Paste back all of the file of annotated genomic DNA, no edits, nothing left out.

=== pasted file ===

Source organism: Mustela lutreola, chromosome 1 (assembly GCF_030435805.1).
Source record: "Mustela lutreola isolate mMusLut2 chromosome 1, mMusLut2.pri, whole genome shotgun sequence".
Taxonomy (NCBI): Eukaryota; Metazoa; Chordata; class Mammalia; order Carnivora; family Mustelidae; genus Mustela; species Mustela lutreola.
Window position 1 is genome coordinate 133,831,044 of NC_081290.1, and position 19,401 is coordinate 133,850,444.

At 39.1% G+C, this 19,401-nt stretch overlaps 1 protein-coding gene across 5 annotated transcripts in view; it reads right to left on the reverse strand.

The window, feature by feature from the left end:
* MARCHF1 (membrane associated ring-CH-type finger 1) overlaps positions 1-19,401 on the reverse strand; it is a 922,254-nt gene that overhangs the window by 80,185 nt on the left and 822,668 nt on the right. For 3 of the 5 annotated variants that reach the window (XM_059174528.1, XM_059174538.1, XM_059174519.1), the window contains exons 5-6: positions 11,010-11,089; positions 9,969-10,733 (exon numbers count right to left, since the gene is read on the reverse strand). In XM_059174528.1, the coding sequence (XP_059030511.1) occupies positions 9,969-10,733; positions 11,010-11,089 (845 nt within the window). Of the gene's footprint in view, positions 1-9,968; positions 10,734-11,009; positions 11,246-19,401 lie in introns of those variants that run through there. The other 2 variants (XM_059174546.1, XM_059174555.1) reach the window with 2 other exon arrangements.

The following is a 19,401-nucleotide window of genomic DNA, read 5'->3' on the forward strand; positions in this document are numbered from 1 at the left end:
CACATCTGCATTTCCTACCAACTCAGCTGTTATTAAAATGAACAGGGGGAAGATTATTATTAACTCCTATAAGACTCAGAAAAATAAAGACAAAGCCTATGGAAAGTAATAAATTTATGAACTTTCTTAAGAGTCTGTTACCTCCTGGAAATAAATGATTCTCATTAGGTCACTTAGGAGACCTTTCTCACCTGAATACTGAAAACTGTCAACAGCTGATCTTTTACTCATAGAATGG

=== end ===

Source organism: Mustela lutreola, chromosome 1 (assembly GCF_030435805.1).
Source record: "Mustela lutreola isolate mMusLut2 chromosome 1, mMusLut2.pri, whole genome shotgun sequence".
Taxonomy (NCBI): Eukaryota; Metazoa; Chordata; class Mammalia; order Carnivora; family Mustelidae; genus Mustela; species Mustela lutreola.
Window position 1 is genome coordinate 133,831,044 of NC_081290.1, and position 19,401 is coordinate 133,850,444.

At 39.1% G+C, this 19,401-nt stretch overlaps 1 protein-coding gene across 5 annotated transcripts in view; it reads right to left on the reverse strand.

The window, feature by feature from the left end:
* MARCHF1 (membrane associated ring-CH-type finger 1) overlaps positions 1-19,401 on the reverse strand; it is a 922,254-nt gene that overhangs the window by 80,185 nt on the left and 822,668 nt on the right. For 3 of the 5 annotated variants that reach the window (XM_059174528.1, XM_059174538.1, XM_059174519.1), the window contains exons 5-6: positions 11,010-11,089; positions 9,969-10,733 (exon numbers count right to left, since the gene is read on the reverse strand). In XM_059174528.1, the coding sequence (XP_059030511.1) occupies positions 9,969-10,733; positions 11,010-11,089 (845 nt within the window). Of the gene's footprint in view, positions 1-9,968; positions 10,734-11,009; positions 11,246-19,401 lie in introns of those variants that run through there. The other 2 variants (XM_059174546.1, XM_059174555.1) reach the window with 2 other exon arrangements.

The following is a 19,401-nucleotide window of genomic DNA, read 5'->3' on the forward strand; positions in this document are numbered from 1 at the left end:
CACATCTGCATTTCCTACCAACTCAGCTGTTATTAAAATGAACAGGGGGAAGATTATTATTAACTCCTATAAGACTCAGAAAAATAAAGACAAAGCCTATGGAAAGTAATAAATTTATGAACTTTCTTAAGAGTCTGTTACCTCCTGGAAATAAATGATTCTCATTAGGTCACTTAGGAGACCTTTCTCACCTGAATACTGAAAACTGTCAACAGCTGATCTTTTACTCATAGAATGG